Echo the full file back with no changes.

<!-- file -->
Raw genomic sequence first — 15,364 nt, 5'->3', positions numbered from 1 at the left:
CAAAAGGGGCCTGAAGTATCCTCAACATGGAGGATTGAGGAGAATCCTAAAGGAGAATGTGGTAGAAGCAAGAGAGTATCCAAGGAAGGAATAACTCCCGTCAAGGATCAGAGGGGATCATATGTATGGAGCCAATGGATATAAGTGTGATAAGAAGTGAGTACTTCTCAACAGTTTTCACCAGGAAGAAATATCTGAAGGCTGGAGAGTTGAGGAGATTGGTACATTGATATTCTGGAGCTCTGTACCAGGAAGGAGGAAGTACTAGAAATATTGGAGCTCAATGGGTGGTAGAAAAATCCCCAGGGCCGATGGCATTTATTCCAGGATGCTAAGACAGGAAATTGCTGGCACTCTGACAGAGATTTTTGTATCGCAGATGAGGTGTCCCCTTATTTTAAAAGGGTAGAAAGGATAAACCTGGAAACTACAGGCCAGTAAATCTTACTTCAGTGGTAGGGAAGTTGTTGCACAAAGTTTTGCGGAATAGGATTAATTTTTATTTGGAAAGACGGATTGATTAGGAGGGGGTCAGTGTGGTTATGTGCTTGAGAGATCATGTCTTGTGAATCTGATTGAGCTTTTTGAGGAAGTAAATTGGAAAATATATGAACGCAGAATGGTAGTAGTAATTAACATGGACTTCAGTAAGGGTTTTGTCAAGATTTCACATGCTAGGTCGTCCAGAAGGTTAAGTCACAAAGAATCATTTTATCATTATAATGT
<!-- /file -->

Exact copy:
Raw genomic sequence first — 15,364 nt, 5'->3', positions numbered from 1 at the left:
CAAAAGGGGCCTGAAGTATCCTCAACATGGAGGATTGAGGAGAATCCTAAAGGAGAATGTGGTAGAAGCAAGAGAGTATCCAAGGAAGGAATAACTCCCGTCAAGGATCAGAGGGGATCATATGTATGGAGCCAATGGATATAAGTGTGATAAGAAGTGAGTACTTCTCAACAGTTTTCACCAGGAAGAAATATCTGAAGGCTGGAGAGTTGAGGAGATTGGTACATTGATATTCTGGAGCTCTGTACCAGGAAGGAGGAAGTACTAGAAATATTGGAGCTCAATGGGTGGTAGAAAAATCCCCAGGGCCGATGGCATTTATTCCAGGATGCTAAGACAGGAAATTGCTGGCACTCTGACAGAGATTTTTGTATCGCAGATGAGGTGTCCCCTTATTTTAAAAGGGTAGAAAGGATAAACCTGGAAACTACAGGCCAGTAAATCTTACTTCAGTGGTAGGGAAGTTGTTGCACAAAGTTTTGCGGAATAGGATTAATTTTTATTTGGAAAGACGGATTGATTAGGAGGGGGTCAGTGTGGTTATGTGCTTGAGAGATCATGTCTTGTGAATCTGATTGAGCTTTTTGAGGAAGTAAATTGGAAAATATATGAACGCAGAATGGTAGTAGTAATTAACATGGACTTCAGTAAGGGTTTTGTCAAGATTTCACATGCTAGGTCGTCCAGAAGGTTAAGTCACAAAGAATCATTTTATCATTATAATGT